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The bacterial effector HopX1 targets JAZ transcriptional repressors to activate jasmonate signaling and promote infection in Arabidopsis.

Gimenez-Ibanez S, Boter M, Fernández-Barbero G, Chini A, Rathjen JP, Solano R - PLoS Biol. (2014)

Bottom Line: Here, we found that effector HopX1 from Pseudomonas syringae pv. tabaci (Pta) 11528, a strain that does not produce COR, interacts with and promotes the degradation of JAZ proteins, a key family of JA-repressors.Furthermore, HopX1 promoted susceptibility when delivered by the natural type III secretion system, to a similar extent as the addition of COR, and this effect was dependent on its catalytic activity.HopX1 illustrates a paradigm of an alternative evolutionary solution to COR with similar physiological outcome.

View Article: PubMed Central - PubMed

Affiliation: Departamento de Genética Molecular de Plantas, Centro Nacional de Biotecnología-Consejo Superior de Investigaciones Científicas, Madrid, Spain.

ABSTRACT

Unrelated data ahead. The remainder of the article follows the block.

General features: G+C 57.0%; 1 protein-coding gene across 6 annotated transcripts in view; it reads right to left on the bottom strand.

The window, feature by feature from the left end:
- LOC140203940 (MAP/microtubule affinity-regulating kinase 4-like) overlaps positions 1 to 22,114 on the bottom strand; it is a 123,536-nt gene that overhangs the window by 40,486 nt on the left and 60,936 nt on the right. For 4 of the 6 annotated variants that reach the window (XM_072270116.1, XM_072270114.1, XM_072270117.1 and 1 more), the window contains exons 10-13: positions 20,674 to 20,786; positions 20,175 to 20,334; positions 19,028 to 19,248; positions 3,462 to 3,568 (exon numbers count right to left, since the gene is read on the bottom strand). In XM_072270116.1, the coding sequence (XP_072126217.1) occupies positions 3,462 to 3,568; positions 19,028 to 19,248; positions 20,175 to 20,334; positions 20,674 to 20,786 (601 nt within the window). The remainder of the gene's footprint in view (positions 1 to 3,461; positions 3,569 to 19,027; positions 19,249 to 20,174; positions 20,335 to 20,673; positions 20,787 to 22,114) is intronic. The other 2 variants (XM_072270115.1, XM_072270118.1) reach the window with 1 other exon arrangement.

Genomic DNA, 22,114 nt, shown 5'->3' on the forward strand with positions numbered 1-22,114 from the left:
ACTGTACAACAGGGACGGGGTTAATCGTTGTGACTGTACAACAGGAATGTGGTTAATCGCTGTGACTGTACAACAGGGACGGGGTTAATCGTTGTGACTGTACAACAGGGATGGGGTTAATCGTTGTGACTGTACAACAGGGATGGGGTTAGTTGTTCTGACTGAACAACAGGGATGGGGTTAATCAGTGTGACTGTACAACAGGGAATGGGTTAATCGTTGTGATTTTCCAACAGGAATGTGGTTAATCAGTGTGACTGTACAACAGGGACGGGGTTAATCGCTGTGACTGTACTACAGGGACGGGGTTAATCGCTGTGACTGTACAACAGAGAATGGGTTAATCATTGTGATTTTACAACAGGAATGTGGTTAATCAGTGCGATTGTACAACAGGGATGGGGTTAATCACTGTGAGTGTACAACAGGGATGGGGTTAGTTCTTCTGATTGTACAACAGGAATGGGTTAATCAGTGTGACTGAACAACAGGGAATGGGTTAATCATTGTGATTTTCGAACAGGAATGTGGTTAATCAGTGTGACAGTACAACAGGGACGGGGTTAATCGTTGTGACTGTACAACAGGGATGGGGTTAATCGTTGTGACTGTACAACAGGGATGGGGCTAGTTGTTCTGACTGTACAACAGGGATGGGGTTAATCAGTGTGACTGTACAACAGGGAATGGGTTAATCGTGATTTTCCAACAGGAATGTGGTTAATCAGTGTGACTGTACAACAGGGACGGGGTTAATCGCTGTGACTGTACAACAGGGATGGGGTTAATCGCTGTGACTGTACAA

Pathogenicity of Pseudomonas syringae is dependent on a type III secretion system, which secretes a suite of virulence effector proteins into the host cytoplasm, and the production of a number of toxins such as coronatine (COR), which is a mimic of the plant hormone jasmonate-isoleuce (JA-Ile). Inside the plant cell, effectors target host molecules to subvert the host cell physiology and disrupt defenses. However, despite the fact that elucidating effector action is essential to understanding bacterial pathogenesis, the molecular function and host targets of the vast majority of effectors remain largely unknown. Here, we found that effector HopX1 from Pseudomonas syringae pv. tabaci (Pta) 11528, a strain that does not produce COR, interacts with and promotes the degradation of JAZ proteins, a key family of JA-repressors. We show that hopX1 encodes a cysteine protease, activity that is required for degradation of JAZs by HopX1. HopX1 associates with JAZ proteins through its central ZIM domain and degradation occurs in a COI1-independent manner. Moreover, ectopic expression of HopX1 in Arabidopsis induces the expression of JA-dependent genes, represses salicylic acid (SA)-induced markers, and complements the growth of a COR-deficient P. syringae pv. tomato (Pto) DC3000 strain during natural bacterial infections. Furthermore, HopX1 promoted susceptibility when delivered by the natural type III secretion system, to a similar extent as the addition of COR, and this effect was dependent on its catalytic activity. Altogether, our results indicate that JAZ proteins are direct targets of bacterial effectors to promote activation of JA-induced defenses and susceptibility in Arabidopsis. HopX1 illustrates a paradigm of an alternative evolutionary solution to COR with similar physiological outcome.